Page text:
Prevalence and risk factors for oral DNA tumor viruses in HIV-infected youth.

TitlePrevalence and risk factors for oral DNA tumor viruses in HIV-infected youth.
Publication TypePublication
Year of Publication2016
AuthorsKahn JA, Rudy BJ, Xu J, Kapogiannis B, Secord E, Gillison M
JournalJ Med Virol
Volume88
Issue11
Pagination1944-52
Date Published2016 11
ISSN1096-9071
KeywordsAdolescent, CD4 Lymphocyte Count, Child, Epstein-Barr Virus Infections, Female, Herpesvirus 4, Human, Herpesvirus 8, Human, HIV Infections, Humans, Immunocompromised Host, Male, Mouth Neoplasms, Papillomaviridae, Papillomavirus Infections, Papillomavirus Vaccines, Prevalence, Risk Factors, Sarcoma, Kaposi, Sexual Behavior, Substance-Related Disorders, Tumor Virus Infections, Viral Load, Young Adult
Abstract

<p>Human papillomavirus (HPV), Epstein-Barr virus (EBV), and Kaposi sarcoma-associated herpes virus (KSHV) may promote oral cancers, especially among immunosuppressed individuals. The aims of this study were to examine whether demographic characteristics, medical history, sexual behaviors, substance use, CD4+ T-cell count, HIV viral load, and HPV vaccination were associated with HPV, EBV, and KSHV infection and viral load. Multivariable modeling using logistic or linear regression examined associations between independent variables and infection or viral load, respectively. Among 272 HIV-infected 12-24-year-old youth, 19.5% were positive for oral HPV, 88.2% for EBV, and 11.8% for KSHV. In multivariable models, recent marijuana use (OR 1.97, 95%CI 1.02-3.82) and lower CD4+ T-cell count (<350 vs. ≥350 cells/mm(3) : OR 1.92, 95%CI 1.003-3.69) were associated with HPV infection; lifetime tobacco use (estimated coefficient [EC] 1.55, standard error [SE] 0.53, P = 0.0052) with HPV viral load; recent tobacco use (OR 2.90, 95%CI 1.06-7.97), and higher HIV viral load (>400 vs. <400 copies/ml: OR 3.98, 95%CI 1.84-8.74) with EBV infection; Black versus White race (EC 1.18, SE 0.37, P = 0.0023), and lower CD4+ T-cell count (EC 0.70, SE 0.28, P = 0.017) with EBV viral load, male versus female gender (OR 10, 95%CI 1.32-100) with KSHV infection, and younger age at HIV diagnosis (1-14 vs. 18-20 years: EC 0.33, SE 0.16, P = 0.049; 15-17 vs. 18-20 years: EC 0.35, SE 0.13, P = 0.0099) with KSHV viral load. In conclusion, substance use and immunosuppression are associated with oral DNA tumor viruses in HIV-infected youth. J. Med. Virol. 88:1944-1952, 2016. © 2016 Wiley Periodicals, Inc.</p>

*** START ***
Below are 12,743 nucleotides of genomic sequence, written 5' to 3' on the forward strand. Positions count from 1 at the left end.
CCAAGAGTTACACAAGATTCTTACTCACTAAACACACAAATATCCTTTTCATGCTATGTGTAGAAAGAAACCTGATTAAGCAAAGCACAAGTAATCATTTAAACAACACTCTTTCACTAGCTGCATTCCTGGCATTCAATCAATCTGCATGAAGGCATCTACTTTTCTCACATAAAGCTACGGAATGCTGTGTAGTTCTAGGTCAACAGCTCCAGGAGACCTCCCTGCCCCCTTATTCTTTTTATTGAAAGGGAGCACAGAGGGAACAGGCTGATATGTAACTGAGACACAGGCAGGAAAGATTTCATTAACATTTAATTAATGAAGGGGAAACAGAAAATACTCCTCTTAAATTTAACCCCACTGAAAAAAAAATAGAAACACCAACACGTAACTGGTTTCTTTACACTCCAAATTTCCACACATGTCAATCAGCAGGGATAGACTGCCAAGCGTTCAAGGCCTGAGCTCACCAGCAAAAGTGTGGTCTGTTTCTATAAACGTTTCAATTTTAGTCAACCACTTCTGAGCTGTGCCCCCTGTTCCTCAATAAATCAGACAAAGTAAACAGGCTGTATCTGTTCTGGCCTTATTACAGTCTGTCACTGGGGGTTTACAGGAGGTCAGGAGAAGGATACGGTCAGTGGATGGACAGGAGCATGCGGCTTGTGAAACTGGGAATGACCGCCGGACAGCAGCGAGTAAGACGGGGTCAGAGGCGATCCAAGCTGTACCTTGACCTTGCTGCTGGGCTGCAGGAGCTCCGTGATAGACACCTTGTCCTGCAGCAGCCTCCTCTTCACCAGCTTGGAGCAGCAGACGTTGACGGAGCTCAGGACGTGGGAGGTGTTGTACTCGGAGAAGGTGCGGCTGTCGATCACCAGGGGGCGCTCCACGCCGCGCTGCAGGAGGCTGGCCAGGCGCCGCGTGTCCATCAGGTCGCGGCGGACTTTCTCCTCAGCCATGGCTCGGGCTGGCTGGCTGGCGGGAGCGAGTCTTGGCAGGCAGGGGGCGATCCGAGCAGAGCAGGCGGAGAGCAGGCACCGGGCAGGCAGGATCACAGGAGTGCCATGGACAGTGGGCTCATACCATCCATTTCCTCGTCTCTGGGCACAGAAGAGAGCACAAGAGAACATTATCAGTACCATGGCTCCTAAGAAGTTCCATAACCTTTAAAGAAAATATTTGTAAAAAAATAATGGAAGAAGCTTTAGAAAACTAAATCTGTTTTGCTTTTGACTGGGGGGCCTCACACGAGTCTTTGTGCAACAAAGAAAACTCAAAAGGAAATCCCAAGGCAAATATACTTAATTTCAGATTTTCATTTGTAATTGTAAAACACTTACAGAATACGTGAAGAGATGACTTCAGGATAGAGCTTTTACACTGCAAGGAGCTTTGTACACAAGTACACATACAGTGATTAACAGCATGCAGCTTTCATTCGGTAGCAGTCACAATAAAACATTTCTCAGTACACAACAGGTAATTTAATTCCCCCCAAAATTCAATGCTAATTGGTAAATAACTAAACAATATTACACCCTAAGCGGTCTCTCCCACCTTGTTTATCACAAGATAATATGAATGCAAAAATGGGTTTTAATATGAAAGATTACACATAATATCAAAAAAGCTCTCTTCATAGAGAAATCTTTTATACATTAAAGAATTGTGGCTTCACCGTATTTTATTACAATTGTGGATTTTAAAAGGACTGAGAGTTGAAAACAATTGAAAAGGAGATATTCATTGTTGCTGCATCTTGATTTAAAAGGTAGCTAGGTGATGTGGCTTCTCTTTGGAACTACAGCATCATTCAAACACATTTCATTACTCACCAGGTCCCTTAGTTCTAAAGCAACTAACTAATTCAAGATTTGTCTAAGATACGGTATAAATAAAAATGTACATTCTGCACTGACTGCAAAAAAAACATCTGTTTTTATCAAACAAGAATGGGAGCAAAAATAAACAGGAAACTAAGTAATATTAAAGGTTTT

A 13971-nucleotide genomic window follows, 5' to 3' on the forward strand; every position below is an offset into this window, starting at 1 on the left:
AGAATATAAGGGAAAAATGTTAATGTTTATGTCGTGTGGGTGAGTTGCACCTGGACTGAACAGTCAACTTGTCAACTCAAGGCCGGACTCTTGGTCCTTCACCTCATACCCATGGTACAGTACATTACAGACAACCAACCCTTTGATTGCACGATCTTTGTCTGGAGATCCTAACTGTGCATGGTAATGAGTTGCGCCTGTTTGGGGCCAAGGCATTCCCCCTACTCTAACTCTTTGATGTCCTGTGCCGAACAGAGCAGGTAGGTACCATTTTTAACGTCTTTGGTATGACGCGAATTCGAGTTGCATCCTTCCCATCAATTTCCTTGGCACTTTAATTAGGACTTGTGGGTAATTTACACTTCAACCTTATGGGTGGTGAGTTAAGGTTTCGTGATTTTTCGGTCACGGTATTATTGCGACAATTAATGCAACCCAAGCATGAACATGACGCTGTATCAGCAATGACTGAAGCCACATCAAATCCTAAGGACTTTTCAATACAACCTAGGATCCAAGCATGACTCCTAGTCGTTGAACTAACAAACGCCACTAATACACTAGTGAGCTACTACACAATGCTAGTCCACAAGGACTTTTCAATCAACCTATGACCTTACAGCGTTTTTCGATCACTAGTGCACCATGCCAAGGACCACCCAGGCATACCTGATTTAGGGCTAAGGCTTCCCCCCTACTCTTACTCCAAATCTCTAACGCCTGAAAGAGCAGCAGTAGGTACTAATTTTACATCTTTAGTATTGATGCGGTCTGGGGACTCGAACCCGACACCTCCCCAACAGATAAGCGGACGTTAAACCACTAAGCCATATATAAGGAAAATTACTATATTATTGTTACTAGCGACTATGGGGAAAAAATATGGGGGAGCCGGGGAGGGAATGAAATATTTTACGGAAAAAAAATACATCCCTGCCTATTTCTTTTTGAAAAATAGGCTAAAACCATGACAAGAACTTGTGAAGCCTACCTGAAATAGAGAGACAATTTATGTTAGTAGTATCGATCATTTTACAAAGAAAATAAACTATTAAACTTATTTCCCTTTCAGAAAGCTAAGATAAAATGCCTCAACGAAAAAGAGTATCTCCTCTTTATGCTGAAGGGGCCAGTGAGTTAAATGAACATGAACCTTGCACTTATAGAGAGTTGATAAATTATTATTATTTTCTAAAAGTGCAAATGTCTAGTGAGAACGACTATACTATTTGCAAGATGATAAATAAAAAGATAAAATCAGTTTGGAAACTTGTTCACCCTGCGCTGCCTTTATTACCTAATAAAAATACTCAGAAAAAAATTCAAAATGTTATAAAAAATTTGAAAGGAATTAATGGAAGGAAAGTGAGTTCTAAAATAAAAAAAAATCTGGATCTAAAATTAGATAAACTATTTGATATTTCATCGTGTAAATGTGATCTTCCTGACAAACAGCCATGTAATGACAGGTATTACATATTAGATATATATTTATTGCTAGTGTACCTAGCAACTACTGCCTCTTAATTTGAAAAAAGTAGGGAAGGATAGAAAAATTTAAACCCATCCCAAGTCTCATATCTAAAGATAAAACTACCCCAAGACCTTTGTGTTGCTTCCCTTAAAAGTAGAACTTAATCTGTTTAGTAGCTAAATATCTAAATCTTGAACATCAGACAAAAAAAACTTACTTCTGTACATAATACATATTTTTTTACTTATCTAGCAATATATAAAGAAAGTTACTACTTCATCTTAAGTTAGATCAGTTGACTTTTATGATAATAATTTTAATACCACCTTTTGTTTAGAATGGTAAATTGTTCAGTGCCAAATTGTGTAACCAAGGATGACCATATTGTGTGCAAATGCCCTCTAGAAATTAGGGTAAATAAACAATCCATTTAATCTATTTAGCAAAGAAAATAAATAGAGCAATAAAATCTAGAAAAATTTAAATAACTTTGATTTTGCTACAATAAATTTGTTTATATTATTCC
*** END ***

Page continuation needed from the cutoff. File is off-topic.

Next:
DOI10.1002/jmv.24555
Alternate JournalJ. Med. Virol.
PubMed ID27096166
PubMed Central IDPMC5008985
Grant ListU01 HD040474 / HD / NICHD NIH HHS / United States
U01 HD040533 / HD / NICHD NIH HHS / United States
U01 HD068030 / HD / NICHD NIH HHS / United States